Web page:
Is organic food healthier, safer, better? Turns out, not so much:
[Stanford University scientists] concluded that fruits and vegetables labeled organic were, on average, no more nutritious than their conventional counterparts, which tend to be far less expensive. Nor were they any less likely to be contaminated by dangerous bacteria like E. coli.
The researchers also found no obvious health advantages to organic meats.
The Prick has never found so-called “organic” produce to taste any better than the regular stuff; it’s better to buy what’s raised well and in season rather than pay the extra price for some dubious certificate of indulgence, though I suspect that for many purchasers, it’s not so much about the taste as the warm inner glow of superiority. Which still doesn’t answer the question, why is it that everyone in the organic food shop always looks so damn grumpy?
The hair shirt they wear makes them grumpy.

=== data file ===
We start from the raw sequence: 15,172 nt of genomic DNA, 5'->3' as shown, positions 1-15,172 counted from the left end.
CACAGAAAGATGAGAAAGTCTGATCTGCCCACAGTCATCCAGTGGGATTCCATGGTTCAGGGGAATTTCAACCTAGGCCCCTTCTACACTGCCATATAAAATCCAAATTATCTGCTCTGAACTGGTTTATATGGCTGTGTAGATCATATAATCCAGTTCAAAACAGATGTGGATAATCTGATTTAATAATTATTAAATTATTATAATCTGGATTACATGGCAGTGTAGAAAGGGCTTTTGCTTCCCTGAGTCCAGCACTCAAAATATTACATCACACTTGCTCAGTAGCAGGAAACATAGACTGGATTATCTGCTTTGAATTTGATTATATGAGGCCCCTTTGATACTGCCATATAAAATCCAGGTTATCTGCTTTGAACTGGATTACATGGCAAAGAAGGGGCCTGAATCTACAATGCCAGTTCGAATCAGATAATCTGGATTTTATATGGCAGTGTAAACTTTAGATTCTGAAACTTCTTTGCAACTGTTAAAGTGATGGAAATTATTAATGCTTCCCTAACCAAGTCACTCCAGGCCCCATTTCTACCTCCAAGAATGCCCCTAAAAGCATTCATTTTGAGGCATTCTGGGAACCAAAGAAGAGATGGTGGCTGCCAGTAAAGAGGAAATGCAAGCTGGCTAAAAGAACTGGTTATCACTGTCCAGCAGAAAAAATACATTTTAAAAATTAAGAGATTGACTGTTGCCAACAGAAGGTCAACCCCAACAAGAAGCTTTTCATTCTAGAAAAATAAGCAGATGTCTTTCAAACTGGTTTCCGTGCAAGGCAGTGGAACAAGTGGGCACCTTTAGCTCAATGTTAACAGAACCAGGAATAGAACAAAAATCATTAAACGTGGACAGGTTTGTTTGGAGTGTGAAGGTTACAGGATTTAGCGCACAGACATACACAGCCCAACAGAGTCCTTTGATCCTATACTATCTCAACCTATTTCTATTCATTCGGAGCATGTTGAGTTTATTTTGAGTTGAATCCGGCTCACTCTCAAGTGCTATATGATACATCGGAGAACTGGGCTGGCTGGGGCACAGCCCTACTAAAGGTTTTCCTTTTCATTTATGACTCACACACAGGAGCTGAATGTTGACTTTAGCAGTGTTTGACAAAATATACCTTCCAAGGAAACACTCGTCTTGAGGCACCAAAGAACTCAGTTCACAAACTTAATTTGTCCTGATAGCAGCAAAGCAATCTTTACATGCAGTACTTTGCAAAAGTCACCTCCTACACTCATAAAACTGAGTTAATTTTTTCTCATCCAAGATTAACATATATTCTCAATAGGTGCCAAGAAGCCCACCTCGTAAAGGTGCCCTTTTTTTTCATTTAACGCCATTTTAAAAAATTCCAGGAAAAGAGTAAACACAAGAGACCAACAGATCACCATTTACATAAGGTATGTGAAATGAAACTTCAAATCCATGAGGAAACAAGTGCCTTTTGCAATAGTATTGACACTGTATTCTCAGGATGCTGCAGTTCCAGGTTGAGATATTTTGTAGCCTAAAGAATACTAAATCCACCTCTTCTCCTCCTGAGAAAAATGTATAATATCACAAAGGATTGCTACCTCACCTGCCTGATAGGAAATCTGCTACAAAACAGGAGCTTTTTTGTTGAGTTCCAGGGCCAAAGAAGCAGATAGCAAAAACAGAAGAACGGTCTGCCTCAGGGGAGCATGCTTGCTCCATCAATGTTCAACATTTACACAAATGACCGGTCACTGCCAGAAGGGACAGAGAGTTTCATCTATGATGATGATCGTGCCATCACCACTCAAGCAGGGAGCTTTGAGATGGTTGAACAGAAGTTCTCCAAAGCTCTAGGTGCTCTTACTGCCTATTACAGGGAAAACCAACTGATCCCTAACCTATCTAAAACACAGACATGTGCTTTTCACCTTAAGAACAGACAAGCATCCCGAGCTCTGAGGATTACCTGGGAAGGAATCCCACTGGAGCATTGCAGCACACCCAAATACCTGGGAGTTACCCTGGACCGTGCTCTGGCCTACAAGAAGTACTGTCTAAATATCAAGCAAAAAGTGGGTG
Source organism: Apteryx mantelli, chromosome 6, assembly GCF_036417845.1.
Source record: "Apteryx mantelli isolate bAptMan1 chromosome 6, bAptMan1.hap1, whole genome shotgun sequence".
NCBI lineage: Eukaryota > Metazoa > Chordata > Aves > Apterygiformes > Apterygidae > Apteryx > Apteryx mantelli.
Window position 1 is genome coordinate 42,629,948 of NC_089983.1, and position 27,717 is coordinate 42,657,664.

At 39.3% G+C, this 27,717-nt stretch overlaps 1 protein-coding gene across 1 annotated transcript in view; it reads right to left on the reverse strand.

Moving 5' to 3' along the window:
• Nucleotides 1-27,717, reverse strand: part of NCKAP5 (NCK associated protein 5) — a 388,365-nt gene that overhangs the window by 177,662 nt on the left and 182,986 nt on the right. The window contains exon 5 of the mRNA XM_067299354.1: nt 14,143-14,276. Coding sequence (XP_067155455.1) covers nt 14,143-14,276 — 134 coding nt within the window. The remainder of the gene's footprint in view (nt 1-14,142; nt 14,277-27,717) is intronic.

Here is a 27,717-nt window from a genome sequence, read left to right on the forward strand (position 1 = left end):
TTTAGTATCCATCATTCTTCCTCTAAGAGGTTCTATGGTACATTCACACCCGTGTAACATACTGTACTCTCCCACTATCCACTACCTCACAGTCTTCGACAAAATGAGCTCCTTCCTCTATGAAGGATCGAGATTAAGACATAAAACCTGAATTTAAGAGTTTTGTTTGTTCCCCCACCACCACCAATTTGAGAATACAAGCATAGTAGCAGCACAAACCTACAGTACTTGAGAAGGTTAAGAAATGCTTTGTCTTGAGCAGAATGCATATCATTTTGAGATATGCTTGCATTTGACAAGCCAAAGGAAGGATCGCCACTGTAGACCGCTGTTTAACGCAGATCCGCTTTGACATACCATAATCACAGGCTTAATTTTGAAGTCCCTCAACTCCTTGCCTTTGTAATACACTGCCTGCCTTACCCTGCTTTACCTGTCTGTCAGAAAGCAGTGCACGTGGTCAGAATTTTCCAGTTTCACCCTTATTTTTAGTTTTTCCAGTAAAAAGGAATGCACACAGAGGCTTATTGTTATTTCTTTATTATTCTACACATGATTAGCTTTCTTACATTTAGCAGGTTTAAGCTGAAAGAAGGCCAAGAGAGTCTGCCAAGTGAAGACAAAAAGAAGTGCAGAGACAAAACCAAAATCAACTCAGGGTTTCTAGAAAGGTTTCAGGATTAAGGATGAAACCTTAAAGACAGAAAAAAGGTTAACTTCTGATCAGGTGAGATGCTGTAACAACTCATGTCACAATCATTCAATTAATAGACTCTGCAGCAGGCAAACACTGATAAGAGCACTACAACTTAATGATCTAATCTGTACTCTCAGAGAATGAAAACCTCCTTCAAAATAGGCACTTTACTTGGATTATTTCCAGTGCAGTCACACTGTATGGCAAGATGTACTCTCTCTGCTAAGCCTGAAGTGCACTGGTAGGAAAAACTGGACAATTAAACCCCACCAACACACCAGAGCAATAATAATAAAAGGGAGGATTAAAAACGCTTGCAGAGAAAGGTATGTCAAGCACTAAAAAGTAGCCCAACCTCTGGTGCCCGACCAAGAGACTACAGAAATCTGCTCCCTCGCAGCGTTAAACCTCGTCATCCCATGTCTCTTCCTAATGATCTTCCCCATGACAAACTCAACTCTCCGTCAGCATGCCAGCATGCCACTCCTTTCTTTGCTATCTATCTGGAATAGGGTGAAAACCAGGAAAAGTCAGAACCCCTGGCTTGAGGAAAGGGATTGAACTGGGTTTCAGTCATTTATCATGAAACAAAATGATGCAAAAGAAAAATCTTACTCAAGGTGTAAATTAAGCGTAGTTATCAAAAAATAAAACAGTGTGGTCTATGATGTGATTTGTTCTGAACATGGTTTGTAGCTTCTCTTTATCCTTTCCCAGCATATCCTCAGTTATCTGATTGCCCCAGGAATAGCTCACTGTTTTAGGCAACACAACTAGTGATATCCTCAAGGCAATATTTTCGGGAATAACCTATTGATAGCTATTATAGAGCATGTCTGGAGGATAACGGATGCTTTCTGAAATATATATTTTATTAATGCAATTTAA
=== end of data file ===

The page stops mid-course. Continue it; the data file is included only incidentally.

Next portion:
A presenter yesterday on morning TV (it must be a requirement of the job to possess a vapid intellect) when faced with this shattering of hair shirt conventional wisdom, and with no option but to repeat the Stanford University findings, clutched desperately at straws by gushing that while the study showed no benefits, this study had been on adults only, it “obviously” was different for “children – who still have developing brains, bodies, etc” and that children should still be fed exclusively on “organic – rather than artifcial” foods.
Steve at the Pub – yes, I’ve seen that denial. It *must* be better, so I refuse to believe the data.
The lack of difference would be greatest for processed food (e.g. tinned organic tomatoes, baby food etc.), however some produce claimed organic (e.g. at our local street market etc., not the “Coles Organic” range in the F&V department or similar) does actually taste better. But that’s naff all to do with organic; it’s usually just that it’s picked ripe rather than green, more likely to be in season etc.
Food miles – bunkum, organic – bunkum, locovore fad – mostly bunkum (see above). But if it tastes better, I’ll buy it and may even pay a bit more.
‘[I]t’s usually just that it’s picked ripe rather than green, more likely to be in season etc. […] But if it tastes better, I’ll buy it and may even pay a bit more.’
I second that.